So your studio is listed on Google Maps. Awesome! But is it actually showing up when people search for music lessons?
(If you haven’t set up your Google Maps listing, check out this post.)
Check Studio Listing Visibility
Let’s start by doing a few searches to check your Google Maps visibility. Go to google.com/maps and search for:
- “piano lessons Washington DC” (or whatever your instrument and city are)
- “piano teacher Washington DC”
- generic “music lessons” and “music teacher” in your city
How Does Your Listing Compare?
Does your studio come up in the search results? Does it appear as a big dot with a name or as one of the little, easy-to-ignore dots?
(Big dots and little dots. The 21st-century pecking order…)
If your studio is a little dot, doesn’t appear at all, or you have to zoom WAY IN to see it, it’s time to work on beefing up your listing. Here are the first six things I recommend to improve a listing:
How to Improve Google Maps Listing
1. Use a descriptive name
It’s fine to have a fun name for your studio (I’m all about creative branding!), but consider the search terms people will use to find your studio. If you have a name like “Allegro Academy” you might want to make your listing say “Allegro Academy violin lessons” to be more descriptive and search-friendly.
2. Get reviews
Google uses reviews to determine if you’re an credible business and potential students use them to determine if you’re a good teacher. I know I’m not the first person to tell you to get reviews. If you’ve been avoiding it, go ask for them NOW!
3. Include a link to your studio website
Whether I’m searching for sushi or mechanics, my evaluation process is the same every time: I read the reviews then click through to the websites for more information. If a website isn’t listed, I often just forget about that listing while I’m reviewing the sites of the others.
If you don’t have a studio website, you can use a studio Facebook page as a temporary solution and get a website as soon as possible.
4. Add pictures optimized for your Google Maps
Take a look at these two listings:
The one on the left is a Google Maps listing on mobile and the one on the right is a listing on desktop.
These images do nothing to give a great first impression of the music studios they represent and I’m sure the student whose car license plate is displayed front and center for all the world to see will be thrilled if they discover it. (It wasn’t even blurred out in the original image!)
Now consider these listings:
This looks is obviously a place I can get guitar lessons. And the wall of guitars looks cool. I am intrigued.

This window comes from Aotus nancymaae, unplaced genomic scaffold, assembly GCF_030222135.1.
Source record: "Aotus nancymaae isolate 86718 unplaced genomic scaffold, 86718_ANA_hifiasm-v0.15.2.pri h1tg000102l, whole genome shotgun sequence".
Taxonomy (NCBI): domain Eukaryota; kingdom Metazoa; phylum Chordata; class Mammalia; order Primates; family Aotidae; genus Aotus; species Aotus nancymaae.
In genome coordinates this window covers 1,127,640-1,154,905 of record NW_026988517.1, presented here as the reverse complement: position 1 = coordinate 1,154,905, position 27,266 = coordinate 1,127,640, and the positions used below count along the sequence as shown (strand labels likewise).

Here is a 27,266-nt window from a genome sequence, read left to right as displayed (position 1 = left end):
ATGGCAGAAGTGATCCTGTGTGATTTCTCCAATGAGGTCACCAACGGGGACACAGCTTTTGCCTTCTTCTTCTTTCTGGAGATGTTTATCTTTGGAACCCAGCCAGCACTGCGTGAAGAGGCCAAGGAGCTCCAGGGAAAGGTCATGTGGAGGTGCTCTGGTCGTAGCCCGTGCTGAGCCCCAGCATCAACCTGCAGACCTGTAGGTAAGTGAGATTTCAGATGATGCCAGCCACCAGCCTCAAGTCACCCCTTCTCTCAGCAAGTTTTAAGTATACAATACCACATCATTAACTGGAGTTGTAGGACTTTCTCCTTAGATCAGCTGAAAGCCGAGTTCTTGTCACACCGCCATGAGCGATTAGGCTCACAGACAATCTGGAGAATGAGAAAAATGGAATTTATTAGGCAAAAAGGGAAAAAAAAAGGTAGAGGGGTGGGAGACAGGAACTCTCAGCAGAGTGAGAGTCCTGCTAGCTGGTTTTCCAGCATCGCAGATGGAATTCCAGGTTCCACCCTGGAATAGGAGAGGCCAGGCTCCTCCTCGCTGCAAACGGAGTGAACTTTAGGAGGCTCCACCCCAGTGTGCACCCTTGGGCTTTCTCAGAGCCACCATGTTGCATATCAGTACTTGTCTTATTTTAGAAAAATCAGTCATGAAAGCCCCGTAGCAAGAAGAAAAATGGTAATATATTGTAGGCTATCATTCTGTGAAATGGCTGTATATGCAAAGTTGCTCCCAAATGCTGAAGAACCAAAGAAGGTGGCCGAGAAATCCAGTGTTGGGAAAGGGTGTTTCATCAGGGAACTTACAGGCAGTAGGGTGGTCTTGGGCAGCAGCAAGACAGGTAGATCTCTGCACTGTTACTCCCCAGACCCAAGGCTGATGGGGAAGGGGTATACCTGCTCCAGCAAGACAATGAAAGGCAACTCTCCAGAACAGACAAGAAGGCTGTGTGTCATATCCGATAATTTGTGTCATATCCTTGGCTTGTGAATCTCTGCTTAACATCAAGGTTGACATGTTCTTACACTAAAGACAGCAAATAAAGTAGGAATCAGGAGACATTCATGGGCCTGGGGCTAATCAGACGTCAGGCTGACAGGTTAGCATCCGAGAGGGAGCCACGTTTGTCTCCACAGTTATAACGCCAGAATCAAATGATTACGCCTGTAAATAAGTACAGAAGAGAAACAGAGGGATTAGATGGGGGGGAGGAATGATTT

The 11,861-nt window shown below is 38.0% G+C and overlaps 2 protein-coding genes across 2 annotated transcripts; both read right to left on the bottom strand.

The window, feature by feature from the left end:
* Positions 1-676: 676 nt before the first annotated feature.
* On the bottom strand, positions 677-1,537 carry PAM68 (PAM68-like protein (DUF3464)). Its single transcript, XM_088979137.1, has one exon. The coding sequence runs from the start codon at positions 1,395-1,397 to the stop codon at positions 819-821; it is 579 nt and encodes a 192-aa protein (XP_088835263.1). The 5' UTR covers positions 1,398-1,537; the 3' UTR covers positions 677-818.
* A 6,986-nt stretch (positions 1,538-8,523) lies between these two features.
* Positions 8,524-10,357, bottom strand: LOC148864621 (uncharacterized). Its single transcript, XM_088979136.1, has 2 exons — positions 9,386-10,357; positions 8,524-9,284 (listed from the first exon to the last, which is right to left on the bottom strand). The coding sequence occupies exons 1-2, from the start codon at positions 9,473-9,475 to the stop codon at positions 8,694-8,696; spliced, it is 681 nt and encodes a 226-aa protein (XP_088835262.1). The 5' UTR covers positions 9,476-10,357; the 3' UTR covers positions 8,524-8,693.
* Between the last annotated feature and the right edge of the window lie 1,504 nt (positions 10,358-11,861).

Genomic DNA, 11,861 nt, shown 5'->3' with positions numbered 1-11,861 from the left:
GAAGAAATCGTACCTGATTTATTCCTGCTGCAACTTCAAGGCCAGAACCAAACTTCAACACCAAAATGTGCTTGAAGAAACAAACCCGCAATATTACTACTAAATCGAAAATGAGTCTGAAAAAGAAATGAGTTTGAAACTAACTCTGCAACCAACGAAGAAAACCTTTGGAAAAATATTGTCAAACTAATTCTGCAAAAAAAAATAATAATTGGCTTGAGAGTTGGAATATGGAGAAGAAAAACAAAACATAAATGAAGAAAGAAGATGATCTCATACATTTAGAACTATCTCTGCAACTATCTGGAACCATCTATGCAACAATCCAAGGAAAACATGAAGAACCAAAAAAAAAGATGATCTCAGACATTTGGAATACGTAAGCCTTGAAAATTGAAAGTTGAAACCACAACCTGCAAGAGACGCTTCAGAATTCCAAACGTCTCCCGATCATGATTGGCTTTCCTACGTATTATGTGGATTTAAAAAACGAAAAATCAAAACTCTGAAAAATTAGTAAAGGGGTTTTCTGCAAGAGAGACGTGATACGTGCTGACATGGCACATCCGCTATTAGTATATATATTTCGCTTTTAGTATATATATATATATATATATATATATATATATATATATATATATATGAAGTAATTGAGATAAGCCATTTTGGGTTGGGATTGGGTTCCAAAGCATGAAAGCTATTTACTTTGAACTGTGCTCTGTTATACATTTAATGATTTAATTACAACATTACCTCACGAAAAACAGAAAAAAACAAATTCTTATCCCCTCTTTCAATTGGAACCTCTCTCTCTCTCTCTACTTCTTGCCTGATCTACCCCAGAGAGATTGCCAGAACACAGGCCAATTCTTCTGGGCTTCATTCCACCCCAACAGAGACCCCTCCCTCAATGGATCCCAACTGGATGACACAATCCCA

From a marketing perspective, I like that the picture looks great on both mobile and desktop. They made a good choice for the feature photo.
You can choose a picture of yourself, your studio, smiling students, or your instrument as a feature photo. It doesn’t matter, as long as it is relevant and looks good on mobile and desktop.
You can also add other photos to paint a picture of what a student will experience in your studio. Maybe your dog makes appearances at lessons, so you have a picture of him curled up by the piano. Or maybe you’re a Suzuki teacher so you have a picture of a stack of Suzuki books. Show some personality!
Best Practices for Photos
According to Google’s support documentation, your photos will look best if they meet the following standards:
- Format: JPG or PNG
- Size: Between 10KB and 5MB
- Minimum resolution: 720px tall, 720px wide
- Quality: The photo should be in focus and well lit, and have no photoshop alterations or excessive use of filters. The image should represent reality.
5. List business hours
Google recommends showing business hours to improve listing visibility. This is weird for teachers, when most of our “business hours” are by appointment, but if setting “official” business hours pleases the Google gods and it takes 30 seconds of my time to set up, so be it.
There are a few approaches to this. You can list the hours you currently teach, all the hours you are available to teach, or all the hours you are willing to take a teaching-related phone call. It’s your choice, but do set some hours.
6. Check out other listings
Take a look at the other listings and see if there is anything they have that your listing doesn’t have.
All sorts of things go into Google’s algorithm for displaying these results, so there might not be any visible difference between. It could be that you are competing against a more established music school that is searched for more often by name, so Google presumes it is a more helpful result.